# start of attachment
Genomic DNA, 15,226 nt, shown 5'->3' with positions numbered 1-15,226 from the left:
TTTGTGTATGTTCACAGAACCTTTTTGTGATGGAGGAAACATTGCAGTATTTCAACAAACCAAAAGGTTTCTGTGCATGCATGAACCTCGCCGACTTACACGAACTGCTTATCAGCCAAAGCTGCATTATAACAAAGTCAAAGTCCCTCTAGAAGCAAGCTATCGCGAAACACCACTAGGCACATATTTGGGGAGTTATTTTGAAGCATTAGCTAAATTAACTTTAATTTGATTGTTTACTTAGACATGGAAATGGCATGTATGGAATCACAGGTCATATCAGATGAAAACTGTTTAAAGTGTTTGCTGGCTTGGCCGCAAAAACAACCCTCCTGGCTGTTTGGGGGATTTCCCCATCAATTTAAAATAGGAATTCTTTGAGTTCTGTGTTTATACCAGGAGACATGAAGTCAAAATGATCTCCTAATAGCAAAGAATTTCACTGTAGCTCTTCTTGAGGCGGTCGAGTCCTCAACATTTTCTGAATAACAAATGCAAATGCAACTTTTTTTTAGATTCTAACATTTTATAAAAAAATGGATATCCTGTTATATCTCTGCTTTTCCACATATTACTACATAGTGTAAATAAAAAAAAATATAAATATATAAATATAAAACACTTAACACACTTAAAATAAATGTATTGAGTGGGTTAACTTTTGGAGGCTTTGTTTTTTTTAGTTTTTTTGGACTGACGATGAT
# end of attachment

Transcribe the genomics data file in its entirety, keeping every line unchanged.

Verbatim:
Genomic DNA, 15,226 nt, shown 5'->3' with positions numbered 1-15,226 from the left:
TTTGTGTATGTTCACAGAACCTTTTTGTGATGGAGGAAACATTGCAGTATTTCAACAAACCAAAAGGTTTCTGTGCATGCATGAACCTCGCCGACTTACACGAACTGCTTATCAGCCAAAGCTGCATTATAACAAAGTCAAAGTCCCTCTAGAAGCAAGCTATCGCGAAACACCACTAGGCACATATTTGGGGAGTTATTTTGAAGCATTAGCTAAATTAACTTTAATTTGATTGTTTACTTAGACATGGAAATGGCATGTATGGAATCACAGGTCATATCAGATGAAAACTGTTTAAAGTGTTTGCTGGCTTGGCCGCAAAAACAACCCTCCTGGCTGTTTGGGGGATTTCCCCATCAATTTAAAATAGGAATTCTTTGAGTTCTGTGTTTATACCAGGAGACATGAAGTCAAAATGATCTCCTAATAGCAAAGAATTTCACTGTAGCTCTTCTTGAGGCGGTCGAGTCCTCAACATTTTCTGAATAACAAATGCAAATGCAACTTTTTTTTAGATTCTAACATTTTATAAAAAAATGGATATCCTGTTATATCTCTGCTTTTCCACATATTACTACATAGTGTAAATAAAAAAAAATATAAATATATAAATATAAAACACTTAACACACTTAAAATAAATGTATTGAGTGGGTTAACTTTTGGAGGCTTTGTTTTTTTTAGTTTTTTTGGACTGACGATGAT